For those on a raw food diet, it's important to note that some fermented, cooked foods are still considered "living foods." The fermentation process can provide valuable health benefits, even if the base ingredients have been cooked.

So while raw tempeh is not an option, incorporating fermented, cooked foods like tempeh can be a great way for raw foodists to diversify their diet and gain additional nutritional advantages from the fermentation.

Why do you need to add vinegar to tempeh making recipes?

The vinegar plays an important role in creating the ideal conditions for the tempeh fermentation to occur, while also enhancing the flavor and texture of the final product. The amount of vinegar used is usually fairly small, but it makes a noticeable difference in the quality of the tempeh.

Vinegar is often added to tempeh recipes for a few key reasons:

  1. Acidification: The addition of vinegar helps to lower the pH of the tempeh mixture, creating an environment that is more favorable for the growth of the tempeh culture (Rhizopus mold). The acidic environment inhibits the growth of unwanted bacteria.
  1. Flavor enhancement: Vinegar adds a subtle tanginess and complexity to the flavor of the finished tempeh. This can balance out some of the earthier, mushroom-like notes of the tempeh.
  2. Texture improvement: The acidity from the vinegar can help the tempeh develop a firmer, more cohesive texture as it ferments. This gives the final product a better mouthfeel.
  1. Food safety: The acidic environment created by the vinegar helps to prevent the growth of harmful microorganisms, increasing the shelf-life and food safety of the tempeh.

How to Make Tempeh at Home

While you can find tempeh in many grocery stores these days, it's also easy to make at home. Here's a simple step-by-step guide:



  1. Soak the dried soybeans in water for 12-24 hours, until softened. Drain and rinse the beans.
    soak the soy beans before boiling
  2. Steam or boil the soaked soybeans until cooked through but still firm, about 30-40 minutes. Drain and allow to cool completely.
    boil soybeans for tempeh making
  3. In a bowl, mix the cooked soybeans with the apple cider vinegar and tempeh starter culture until evenly distributed.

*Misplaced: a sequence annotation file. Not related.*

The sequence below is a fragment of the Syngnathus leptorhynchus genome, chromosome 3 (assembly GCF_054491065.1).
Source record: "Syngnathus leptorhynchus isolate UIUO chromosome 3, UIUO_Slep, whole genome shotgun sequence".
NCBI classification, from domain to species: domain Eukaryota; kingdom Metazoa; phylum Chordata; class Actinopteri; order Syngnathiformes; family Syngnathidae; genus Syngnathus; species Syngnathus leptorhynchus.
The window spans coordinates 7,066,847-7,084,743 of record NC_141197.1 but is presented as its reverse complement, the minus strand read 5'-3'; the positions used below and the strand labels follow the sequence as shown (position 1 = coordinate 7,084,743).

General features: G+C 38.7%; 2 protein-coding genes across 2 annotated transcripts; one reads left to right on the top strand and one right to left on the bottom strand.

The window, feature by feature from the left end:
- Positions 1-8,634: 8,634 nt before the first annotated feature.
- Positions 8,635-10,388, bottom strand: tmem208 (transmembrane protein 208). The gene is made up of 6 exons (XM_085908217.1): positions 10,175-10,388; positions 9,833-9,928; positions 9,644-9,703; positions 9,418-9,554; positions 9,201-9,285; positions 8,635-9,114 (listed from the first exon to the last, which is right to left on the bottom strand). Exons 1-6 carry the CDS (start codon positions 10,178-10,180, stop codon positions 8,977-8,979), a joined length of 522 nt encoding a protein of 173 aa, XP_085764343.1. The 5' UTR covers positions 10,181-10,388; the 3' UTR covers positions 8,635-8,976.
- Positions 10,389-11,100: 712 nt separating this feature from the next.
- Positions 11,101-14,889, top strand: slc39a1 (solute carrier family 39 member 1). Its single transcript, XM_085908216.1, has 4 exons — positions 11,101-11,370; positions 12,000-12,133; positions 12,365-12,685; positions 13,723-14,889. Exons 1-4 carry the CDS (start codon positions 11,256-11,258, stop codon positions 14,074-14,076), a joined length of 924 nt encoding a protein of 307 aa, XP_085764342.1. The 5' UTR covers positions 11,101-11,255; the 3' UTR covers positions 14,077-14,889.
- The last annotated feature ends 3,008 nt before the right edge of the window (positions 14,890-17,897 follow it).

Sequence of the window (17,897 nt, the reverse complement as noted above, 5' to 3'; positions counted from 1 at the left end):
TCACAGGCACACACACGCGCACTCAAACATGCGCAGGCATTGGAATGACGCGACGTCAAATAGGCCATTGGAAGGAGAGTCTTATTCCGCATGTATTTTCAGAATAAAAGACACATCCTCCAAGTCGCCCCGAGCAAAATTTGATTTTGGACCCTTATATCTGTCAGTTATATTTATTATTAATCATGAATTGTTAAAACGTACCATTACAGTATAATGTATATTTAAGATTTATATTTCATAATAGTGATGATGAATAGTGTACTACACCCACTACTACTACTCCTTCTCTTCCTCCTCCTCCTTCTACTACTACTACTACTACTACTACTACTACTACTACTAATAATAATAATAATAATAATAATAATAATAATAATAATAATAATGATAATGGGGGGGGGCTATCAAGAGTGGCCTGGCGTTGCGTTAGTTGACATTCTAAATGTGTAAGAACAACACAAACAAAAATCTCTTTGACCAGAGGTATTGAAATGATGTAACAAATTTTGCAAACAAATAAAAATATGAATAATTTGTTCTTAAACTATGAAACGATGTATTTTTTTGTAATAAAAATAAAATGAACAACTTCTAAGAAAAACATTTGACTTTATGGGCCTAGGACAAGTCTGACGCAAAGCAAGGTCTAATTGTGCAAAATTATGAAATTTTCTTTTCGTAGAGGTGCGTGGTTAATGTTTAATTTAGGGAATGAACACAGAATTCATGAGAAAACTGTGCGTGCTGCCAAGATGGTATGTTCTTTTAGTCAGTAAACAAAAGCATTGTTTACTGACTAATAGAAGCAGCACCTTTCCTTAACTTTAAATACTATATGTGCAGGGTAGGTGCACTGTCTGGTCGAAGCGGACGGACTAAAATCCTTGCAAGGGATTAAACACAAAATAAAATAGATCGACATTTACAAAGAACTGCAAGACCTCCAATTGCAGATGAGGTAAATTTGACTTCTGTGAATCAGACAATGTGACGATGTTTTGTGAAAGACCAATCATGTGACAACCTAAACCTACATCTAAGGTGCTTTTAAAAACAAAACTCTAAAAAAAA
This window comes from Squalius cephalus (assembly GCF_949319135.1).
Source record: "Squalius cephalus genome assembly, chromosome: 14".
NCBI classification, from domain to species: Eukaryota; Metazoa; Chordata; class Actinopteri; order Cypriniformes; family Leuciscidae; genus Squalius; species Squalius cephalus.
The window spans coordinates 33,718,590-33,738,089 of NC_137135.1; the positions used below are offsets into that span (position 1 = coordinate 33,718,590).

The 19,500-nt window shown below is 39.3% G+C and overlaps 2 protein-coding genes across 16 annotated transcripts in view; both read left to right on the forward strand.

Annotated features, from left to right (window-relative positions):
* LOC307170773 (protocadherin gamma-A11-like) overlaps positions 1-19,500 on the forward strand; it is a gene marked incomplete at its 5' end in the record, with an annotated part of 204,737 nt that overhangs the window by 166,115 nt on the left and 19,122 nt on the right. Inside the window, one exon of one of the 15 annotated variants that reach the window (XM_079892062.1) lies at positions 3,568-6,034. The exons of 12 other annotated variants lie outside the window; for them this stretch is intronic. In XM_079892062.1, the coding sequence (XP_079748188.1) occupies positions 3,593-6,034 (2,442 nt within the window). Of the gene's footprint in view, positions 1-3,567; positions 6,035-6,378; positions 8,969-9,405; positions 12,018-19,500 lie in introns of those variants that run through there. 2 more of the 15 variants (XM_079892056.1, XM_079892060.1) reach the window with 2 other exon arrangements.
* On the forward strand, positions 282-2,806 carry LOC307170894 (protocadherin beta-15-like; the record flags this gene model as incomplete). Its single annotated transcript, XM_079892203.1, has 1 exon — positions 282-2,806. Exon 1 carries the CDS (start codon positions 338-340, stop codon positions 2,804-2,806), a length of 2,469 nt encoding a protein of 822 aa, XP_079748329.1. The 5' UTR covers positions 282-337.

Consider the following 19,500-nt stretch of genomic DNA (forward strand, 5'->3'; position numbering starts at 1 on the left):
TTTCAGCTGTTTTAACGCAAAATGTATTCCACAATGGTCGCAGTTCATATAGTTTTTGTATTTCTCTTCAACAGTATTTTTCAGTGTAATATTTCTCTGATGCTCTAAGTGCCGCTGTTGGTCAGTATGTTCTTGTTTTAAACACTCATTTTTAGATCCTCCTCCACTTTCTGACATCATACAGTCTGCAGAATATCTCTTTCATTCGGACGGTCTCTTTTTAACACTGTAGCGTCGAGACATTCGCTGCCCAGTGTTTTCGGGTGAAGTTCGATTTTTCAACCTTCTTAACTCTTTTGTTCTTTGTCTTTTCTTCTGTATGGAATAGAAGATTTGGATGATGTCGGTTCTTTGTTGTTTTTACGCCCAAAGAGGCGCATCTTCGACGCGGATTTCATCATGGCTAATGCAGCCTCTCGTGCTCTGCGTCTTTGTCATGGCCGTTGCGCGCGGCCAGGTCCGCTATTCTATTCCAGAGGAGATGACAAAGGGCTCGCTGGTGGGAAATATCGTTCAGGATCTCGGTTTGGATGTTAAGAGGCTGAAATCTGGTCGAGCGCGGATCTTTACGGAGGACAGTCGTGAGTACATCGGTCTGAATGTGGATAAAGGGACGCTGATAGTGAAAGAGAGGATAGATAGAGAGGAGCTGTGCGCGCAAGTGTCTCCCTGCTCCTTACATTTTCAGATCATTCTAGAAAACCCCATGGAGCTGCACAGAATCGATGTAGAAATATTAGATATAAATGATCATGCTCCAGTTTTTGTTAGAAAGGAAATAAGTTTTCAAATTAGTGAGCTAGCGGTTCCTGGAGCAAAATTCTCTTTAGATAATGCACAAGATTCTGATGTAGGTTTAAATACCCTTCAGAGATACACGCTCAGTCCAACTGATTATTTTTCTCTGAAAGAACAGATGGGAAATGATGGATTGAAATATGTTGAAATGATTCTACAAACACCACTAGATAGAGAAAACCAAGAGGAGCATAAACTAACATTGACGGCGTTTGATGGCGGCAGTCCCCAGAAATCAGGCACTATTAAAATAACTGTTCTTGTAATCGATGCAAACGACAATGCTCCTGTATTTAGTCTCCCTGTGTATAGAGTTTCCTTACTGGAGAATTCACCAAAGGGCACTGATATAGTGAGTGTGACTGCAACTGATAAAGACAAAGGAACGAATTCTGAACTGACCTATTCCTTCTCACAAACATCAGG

4. Transfer the inoculated soybeans to a perforated container*, such as a tempeh fermentation tray or a loosely woven basket. Press the mixture down firmly to compact it.
  5. Cover the container and let the tempeh ferment at around 88°F (31°C) for 24-36 hours, until the beans are bound together into a solid cake and have a slightly earthy aroma.
  6. Once fully fermented, the tempeh can be sliced, cubed, or crumbled and used in your favorite recipes.

Homemade tempeh will keep in the refrigerator for up to 5 days. Enjoy its unique flavor and texture in stir-fries, curries, sandwiches, and more!

Tempeh Making Tools

Many homemade tempeh recipes recommend using a Ziploc bag to ferment the tempeh cake. While this is a common method, some prefer to avoid single-use plastics, as those Ziploc bags cannot be reused.

At Foodcraft, we opt for a more sustainable approach - we use sushi molds to ferment our tempeh. These versatile tools allow you to make not only the classic tempeh cake, but also tempeh nuggets and tempeh sausages.

If you don't have access to sushi molds, don't worry. You can look around your home for other containers that allow proper airflow during the fermentation process. The key is to find vessels that facilitate the necessary air circulation for successful tempeh making.

By exploring alternative tools and methods, you can enjoy homemade tempeh while reducing waste and adopting more eco-friendly practices.

Tempeh Making Tools

*Traditionally, tempeh was made by wrapping the inoculated soybeans in banana leaves. The leaves provided natural ventilation and humidity for the fermentation process. Today, many home cooks use perforated containers like trays or woven baskets to achieve a similar effect.

What is Tempeh and how to make it?